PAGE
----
Ad Orientem

It’s not just for the Extraordinary Form
(commonly called the “Latin Mass”) 

Quotes from the book The Spirit of the Liturgy by Joseph Cardinal Ratzinger 
(then Prefect of the Congregation of the Doctrine of Faith, now Pope Benedict XVI) 

The History

Before Christ

The Jews saw the synagogue in relation to the Temple. The synagogue was never just a place for instruction, a kind of religious classroom. No, its orientation was always toward the presence of God. Now, for the Jews, this presence of God was (and is) indissolubly connected with the Temple. Consequently, the synagogue was characterized by two focal points. The first is the “seat of Moses” . . . The seat of Moses does not stand for itself and by itself, nor is it simply turned toward the people. No, the rabbi looks–as does everyone else in the synagogue–toward the Ark of the Covenant, or rather the shrine of the Torah, which represents the lost Ark. [64]

The Ark points beyond itself, to the one place of its presence that God chose for himself–the Holy of Holies in the Temple in Jerusalem… The rabbi and the people gaze at the “Ark of the Covenant”, and in so doing, they orient themselves toward Jerusalem, turn themselves toward the Holy of Holies in the Temple as the place of God’s presence for his people. [66]

After Christ

The worshipper no longer looks toward Jerusalem . . . Christians look toward the east, the rising sun. [68]

In the early Church, prayer toward the east . . . was always regarded as an essential characteristic of Christian liturgy (and indeed of private prayer). This “orientation” of Christian prayer has several different meanings. Orientation is, first and foremost, a simple expression of looking to Christ as the meeting place between God and man. The word “orientation” comes from oriens, “the East”. “Orientation” means “east-ing”, turning toward the east. [68-69]

The sign of the Son of Man, of the Pierced One, is the Cross, which has now become the sign of victory of the Risen One. Thus the symbolism of the Cross merges with that of the east. [69]

On the altar, what the Temple had in the past foreshadowed is now present in a new way . . . it takes that community beyond itself into the communion of saints of all times and places . . . the altar is the place where heaven is opened up. It does not close off the church, but opens it up–and leads it into the eternal liturgy. [71]

The cosmic symbol of the rising sun expresses the universality of God above all particular places and yet maintains the concreteness of divine revelation. [76]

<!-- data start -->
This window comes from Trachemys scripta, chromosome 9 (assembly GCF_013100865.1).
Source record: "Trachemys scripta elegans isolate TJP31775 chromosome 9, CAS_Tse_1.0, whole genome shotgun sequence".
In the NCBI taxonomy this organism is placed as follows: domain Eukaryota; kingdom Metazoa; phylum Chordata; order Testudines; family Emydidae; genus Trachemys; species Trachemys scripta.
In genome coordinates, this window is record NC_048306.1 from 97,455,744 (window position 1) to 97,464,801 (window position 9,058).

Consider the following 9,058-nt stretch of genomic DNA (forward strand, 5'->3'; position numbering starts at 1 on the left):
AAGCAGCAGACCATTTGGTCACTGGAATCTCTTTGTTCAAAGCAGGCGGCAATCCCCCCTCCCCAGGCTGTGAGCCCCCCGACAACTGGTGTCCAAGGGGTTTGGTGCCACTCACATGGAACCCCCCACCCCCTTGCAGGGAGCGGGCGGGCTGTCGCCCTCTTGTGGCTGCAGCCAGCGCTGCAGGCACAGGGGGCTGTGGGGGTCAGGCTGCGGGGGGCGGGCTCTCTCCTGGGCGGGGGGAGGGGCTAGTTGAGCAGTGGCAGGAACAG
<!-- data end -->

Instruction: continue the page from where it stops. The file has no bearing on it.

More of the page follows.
Pope Benedict XVI often celebrates Mass ad orientem.

The Confusion

Despite all the variations in practice that have taken place far into the second millennium, one thing has remained clear for the whole of Christendom: praying toward the east is a tradition that goes back to the beginning. [75]

The controversy in our own century was triggered by another innovation. Because of topographical circumstances, it turned out that St. Peter’s faced west. Thus, if the celebrating priest wanted–as the Christian tradition of prayer demands–to face east, he had to stand behind the people and look–this is the logical conclusion–toward the people. For whatever reason it was done, one can also see this arrangement in a whole series of church buildings within St. Peter’s direct sphere of influence. The liturgical renewal in our century took up this alleged model and developed from it a new idea for the form of liturgy. The Eucharist–so it was said–had to be celebrated versus populum(toward the people). The altar–as can be seen in the normative model of St. Peter’s–had to be positioned in such a way that priest and people looked at each other and formed together the circle of the celebrating community . . . . [But] the Council [Vatican II] said nothing about “turning toward the people.” [77]

Quoting Vogel: “Even when the orientation of the church enabled the celebrant to pray turned toward the people, when at the altar, we must not forget that it was not the priest alone who, then, turned East: it was the whole congregation, together with him.” [79]

The common turning toward the east was not a “celebration toward the wall”; it did not mean that the priest “had his back to the people”: the priest himself was not regarded as so important. For just as the congregation in the synagogue looked together toward Jerusalem, so in the Christian liturgy the congregation looked together “toward the Lord.” As one of the fathers of Vatican II’s Constitution on the Liturgy, J.A. Jungmann, put it, it was much more a question of priest and people facing in the same direction, knowing that together they were in a procession toward the Lord. They did not close themselves into a circle; they did not gaze at one another; but as the pilgrim People of God they set off for the Oriens, for the Christ who comes to meet us. [80]

The Solution 

Everyone joins with the celebrant in facing east, toward the Lord who is to come. [72]

Looking at the priest has no importance. What matters is looking together at the Lord. It is not now a question of dialogue but of common worship, of setting off toward the One who is to come. What corresponds with the reality of what is happening is not the closed circle but the common movement forward, expressed in a common direction for prayer. [81]

Wherever possible, we should definitely take up again the apostolic tradition of facing the east, both in the building of churches and in the celebration of the liturgy. [70]

It must be plainly evident that the oratio [the Eucharistic Prayer] is the heart of the matter, but that it is important precisely because it provides a space for the actio of God. Anyone who grasps this will easily see that it is not now a matter of looking at or toward the priest, but of looking together toward the Lord and going out to meet him. [174]

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